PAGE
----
When youthful “Elders” from Salt Lake City are sent to Uganda to convert the villagers, they find horrific conditions: widespread AIDS, hunger, poverty and hopelessness. The blond, blue-eyed, privileged Americans are steadfast in their beliefs; they sing of the “spooky Mormon hell dreams” that follow even minor indiscretions, of the “little Mormon trick” of “turning off” and denying unapproved sexual impulses, and–in my favorite, a song called “I Believe”– they affirm all manner of (implausible) doctrinal beliefs, including the belief that “in 1978, God changed his mind about black people.”

Elder Cunningham, one of the missionaries and the play’s comic relief, is a reluctant apostate: when a member of the tribe announces his belief that he can cure his AIDS by raping a baby, the appropriately appalled Cunningham invents a scriptural passage about AIDS that forbids such behavior (and substitutes a frog…you really need to see the show.)

This spontaneous invention–and many others that follow, including a divine prohibition against genital mutilation and commanded reverence for the clitoris–is clearly not consistent with Mormon doctrine. But it’s just as clearly humane and socially useful. And in fact, Cunningham’s version of Mormonism (which owes a considerable debt to Star Wars) is wildly successful with the Ugandans.

This musical morality tale brings us back to what I am going to call the Delph Dilemma.

Every religion has its doctrinal fundamentalists, a minority of believers for whom (their version of) the letter is far more important than the original spirit or purpose of religious law. And that’s fine, so long as we all recognize the wisdom of the First Amendment’s religion clauses, which essentially say “Okay folks, you have a right to believe what you want, and to live in accordance with those beliefs (at least until you start sacrificing small children or violating other basic laws of society). But you don’t get to make the rest of us live by your rules, especially when those rules require marginalizing those who are different.”

People like Mike Delph and Eric Miller and Micah Clark have an absolute right to their belief in a God who doesn’t want gay people to get married. They have an absolute right to throw a hissy fit (on twitter or elsewhere) when they lose a legislative battle. Those of us who see religion as one of many ways humans approach questions of ethics and morality, one of many way we try to understand our obligations to the other humans with whom we share this planet–have a right to think and live differently, and in our system, the government doesn’t get to make anyone’s religious doctrine the law of the land.

Although none of us has the right to impose our preferred religious doctrines on others, we do each have a right–perhaps even a duty–to assess whether any particular belief system ultimately encourages loving-kindness or abets mean-spiritedness– whether any particular worldview promotes amity or enmity.

We get to decide which is better: the dogma that sacrifices the baby, or the modification that targets the frog.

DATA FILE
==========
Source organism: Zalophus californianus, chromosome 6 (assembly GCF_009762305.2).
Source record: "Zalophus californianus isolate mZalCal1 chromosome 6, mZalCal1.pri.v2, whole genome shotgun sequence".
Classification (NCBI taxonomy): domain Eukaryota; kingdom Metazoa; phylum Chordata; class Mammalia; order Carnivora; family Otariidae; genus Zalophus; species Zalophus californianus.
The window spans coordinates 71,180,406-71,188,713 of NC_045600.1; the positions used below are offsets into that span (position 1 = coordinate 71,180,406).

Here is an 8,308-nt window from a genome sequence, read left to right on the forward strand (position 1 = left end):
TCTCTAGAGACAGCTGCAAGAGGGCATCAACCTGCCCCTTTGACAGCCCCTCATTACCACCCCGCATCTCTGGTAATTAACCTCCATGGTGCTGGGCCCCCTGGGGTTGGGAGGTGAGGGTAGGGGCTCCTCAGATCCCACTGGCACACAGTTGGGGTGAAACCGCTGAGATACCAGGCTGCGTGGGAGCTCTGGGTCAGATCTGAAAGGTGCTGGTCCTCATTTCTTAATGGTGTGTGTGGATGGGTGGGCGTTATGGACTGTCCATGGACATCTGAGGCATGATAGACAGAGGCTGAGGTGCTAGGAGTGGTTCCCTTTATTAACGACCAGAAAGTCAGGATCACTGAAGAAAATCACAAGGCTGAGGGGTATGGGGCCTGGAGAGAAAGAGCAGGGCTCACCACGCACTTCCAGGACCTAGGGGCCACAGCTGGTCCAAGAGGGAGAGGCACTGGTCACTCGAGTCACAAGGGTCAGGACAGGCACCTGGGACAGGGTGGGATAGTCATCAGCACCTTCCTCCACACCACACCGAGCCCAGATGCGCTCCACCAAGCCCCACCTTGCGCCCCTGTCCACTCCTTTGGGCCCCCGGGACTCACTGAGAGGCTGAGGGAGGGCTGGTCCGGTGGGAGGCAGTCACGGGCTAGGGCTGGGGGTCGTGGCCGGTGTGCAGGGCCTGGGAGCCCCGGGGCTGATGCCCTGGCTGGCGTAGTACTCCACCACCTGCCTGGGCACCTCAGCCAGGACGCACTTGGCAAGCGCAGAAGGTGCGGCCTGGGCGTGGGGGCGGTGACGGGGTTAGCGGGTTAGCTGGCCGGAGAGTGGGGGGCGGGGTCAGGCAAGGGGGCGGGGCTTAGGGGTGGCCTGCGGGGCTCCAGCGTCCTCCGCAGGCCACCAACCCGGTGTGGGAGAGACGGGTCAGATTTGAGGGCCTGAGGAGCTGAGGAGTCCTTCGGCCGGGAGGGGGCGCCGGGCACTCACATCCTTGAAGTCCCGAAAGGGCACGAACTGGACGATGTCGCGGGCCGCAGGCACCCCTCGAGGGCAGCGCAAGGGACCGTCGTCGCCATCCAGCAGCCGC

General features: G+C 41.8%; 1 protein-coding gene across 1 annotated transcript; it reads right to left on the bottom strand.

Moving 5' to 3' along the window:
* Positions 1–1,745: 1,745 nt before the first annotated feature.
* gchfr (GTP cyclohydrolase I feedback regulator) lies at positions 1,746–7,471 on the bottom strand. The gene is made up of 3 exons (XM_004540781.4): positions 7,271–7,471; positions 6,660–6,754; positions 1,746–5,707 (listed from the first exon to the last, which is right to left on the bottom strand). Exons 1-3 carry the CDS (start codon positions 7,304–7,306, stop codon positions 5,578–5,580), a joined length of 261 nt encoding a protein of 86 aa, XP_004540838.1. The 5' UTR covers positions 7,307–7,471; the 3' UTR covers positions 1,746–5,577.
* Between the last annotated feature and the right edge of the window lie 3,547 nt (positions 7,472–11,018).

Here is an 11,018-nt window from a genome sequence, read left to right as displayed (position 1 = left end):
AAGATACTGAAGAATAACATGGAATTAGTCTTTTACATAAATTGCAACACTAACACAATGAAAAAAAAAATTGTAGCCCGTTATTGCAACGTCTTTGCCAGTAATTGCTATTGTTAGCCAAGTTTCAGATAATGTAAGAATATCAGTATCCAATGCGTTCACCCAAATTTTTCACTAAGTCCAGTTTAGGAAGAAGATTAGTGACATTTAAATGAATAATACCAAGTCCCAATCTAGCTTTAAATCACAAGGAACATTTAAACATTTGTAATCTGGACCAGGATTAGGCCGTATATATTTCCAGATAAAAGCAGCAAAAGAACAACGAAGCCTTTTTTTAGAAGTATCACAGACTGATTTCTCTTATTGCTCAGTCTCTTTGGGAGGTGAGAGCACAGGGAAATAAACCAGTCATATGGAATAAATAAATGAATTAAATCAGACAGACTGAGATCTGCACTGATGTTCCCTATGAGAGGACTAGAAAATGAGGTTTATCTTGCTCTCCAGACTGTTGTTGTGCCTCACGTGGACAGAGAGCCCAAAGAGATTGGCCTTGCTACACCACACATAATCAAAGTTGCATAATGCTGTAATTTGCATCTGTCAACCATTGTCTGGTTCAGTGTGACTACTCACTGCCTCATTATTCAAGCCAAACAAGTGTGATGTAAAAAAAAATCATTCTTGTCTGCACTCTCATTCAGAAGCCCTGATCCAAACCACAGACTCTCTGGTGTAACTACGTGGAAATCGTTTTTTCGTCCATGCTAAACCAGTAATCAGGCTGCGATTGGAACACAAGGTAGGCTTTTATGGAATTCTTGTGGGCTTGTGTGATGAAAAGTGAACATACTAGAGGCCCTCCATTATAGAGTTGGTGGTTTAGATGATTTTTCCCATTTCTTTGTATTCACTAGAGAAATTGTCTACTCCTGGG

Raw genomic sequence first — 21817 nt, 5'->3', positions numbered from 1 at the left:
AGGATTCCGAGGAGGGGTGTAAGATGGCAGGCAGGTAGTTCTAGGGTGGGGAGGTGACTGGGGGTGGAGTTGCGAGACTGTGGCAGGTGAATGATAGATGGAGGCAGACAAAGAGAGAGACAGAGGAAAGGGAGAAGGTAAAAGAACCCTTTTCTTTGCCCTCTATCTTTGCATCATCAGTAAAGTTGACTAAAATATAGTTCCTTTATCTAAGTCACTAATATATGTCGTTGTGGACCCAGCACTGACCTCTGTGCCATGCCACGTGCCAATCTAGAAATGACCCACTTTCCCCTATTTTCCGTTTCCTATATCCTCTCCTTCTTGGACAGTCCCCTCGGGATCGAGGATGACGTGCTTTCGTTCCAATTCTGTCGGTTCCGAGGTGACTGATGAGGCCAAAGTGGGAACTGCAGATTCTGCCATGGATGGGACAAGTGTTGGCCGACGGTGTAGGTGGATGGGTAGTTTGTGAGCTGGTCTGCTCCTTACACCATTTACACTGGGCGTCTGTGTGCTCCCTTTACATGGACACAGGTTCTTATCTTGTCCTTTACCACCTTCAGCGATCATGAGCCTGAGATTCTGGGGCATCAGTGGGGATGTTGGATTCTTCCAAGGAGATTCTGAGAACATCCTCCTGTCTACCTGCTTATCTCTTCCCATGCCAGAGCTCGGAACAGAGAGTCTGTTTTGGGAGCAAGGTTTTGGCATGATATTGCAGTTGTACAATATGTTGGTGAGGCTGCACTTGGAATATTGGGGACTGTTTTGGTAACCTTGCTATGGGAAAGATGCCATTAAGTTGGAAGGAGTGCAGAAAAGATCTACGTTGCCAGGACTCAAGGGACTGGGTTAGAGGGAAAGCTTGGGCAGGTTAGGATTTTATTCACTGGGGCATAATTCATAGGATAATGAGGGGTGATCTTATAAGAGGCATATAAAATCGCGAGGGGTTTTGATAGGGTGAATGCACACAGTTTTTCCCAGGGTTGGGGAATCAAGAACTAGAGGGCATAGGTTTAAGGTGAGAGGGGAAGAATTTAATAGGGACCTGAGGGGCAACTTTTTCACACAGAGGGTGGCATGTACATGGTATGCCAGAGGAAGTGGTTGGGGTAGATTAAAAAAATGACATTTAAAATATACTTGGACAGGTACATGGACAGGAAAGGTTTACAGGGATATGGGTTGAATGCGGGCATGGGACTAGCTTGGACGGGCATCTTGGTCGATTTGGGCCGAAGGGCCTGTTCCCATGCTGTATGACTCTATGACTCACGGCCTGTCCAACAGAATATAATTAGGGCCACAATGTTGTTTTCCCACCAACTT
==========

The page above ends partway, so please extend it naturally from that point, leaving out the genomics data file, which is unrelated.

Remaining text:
Gotta Love Texas

Facebook friends and even the Indianapolis Star have been having a lot of fun with Mike Delph’s unhinged tweets in the wake of the Senate vote on HJR 3. Delph–who can make even other Indiana legislators look relatively balanced in comparison–tweeted a long string of increasingly incoherent rants about the Godless Hoosiers who rejected Christianity by refusing to outlaw sin and civil unions. Or something.

If you thought that no one could top Delph’s little display of faux religiosity topped with a soupçon of constitutional ignorance, however, you were wrong. Once again, Texas wins the “you’ve GOT to be kidding” sweepstakes.

Watch this and weep!

Theocracy, anyone??

Echoes of Republicanism Past…..

This morning’s Star reports that Indiana Attorney General Greg Zoeller has conceded the unconstitutionality of the anti-immigration bill sponsored by Rep. Mike Delph and passed by the General Assembly.

For those of you who do not follow such things, Indiana had passed its own version of Arizona’s mean-spirited and deeply flawed immigration law; a couple of months ago, the Supreme Court found virtually all of the Arizona law unconstitutional. That decision operated to doom most of the Indiana statute as well. And rather than use the Court’s decision as an occasion for grandstanding or ideological posturing, Zoeller did what a good lawyer in that office should do–he agreed that Indiana should follow the law.

The article also quotes an observation by former Marion County GOP Chair Mike Murphy to the effect that much of the current anti-immigration fervor on display is a response to tough economic times; in such times, he points out, people look for someone to blame.

An elected official doing his job properly, and a political operative conceding to the nature of reality might not seem newsworthy, but it is a small, heartening reminder of the GOP to which I used to belong–the party that produced Bill Hudnut , Dick Lugar and John Mutz.

Now we have Mike Delph, Mike Pence and Richard Mourdock. It’s enough to make you cry.